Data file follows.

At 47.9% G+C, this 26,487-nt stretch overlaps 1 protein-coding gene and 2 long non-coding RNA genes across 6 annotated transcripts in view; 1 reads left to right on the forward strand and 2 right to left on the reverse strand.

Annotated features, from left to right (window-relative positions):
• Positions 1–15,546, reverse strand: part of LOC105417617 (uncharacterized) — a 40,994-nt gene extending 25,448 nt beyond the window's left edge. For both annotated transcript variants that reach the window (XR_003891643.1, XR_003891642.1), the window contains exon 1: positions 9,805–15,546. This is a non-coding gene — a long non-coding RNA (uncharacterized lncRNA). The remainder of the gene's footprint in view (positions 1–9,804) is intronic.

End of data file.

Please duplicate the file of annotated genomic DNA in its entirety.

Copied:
At 47.9% G+C, this 26,487-nt stretch overlaps 1 protein-coding gene and 2 long non-coding RNA genes across 6 annotated transcripts in view; 1 reads left to right on the forward strand and 2 right to left on the reverse strand.

Annotated features, from left to right (window-relative positions):
• Positions 1–15,546, reverse strand: part of LOC105417617 (uncharacterized) — a 40,994-nt gene extending 25,448 nt beyond the window's left edge. For both annotated transcript variants that reach the window (XR_003891643.1, XR_003891642.1), the window contains exon 1: positions 9,805–15,546. This is a non-coding gene — a long non-coding RNA (uncharacterized lncRNA). The remainder of the gene's footprint in view (positions 1–9,804) is intronic.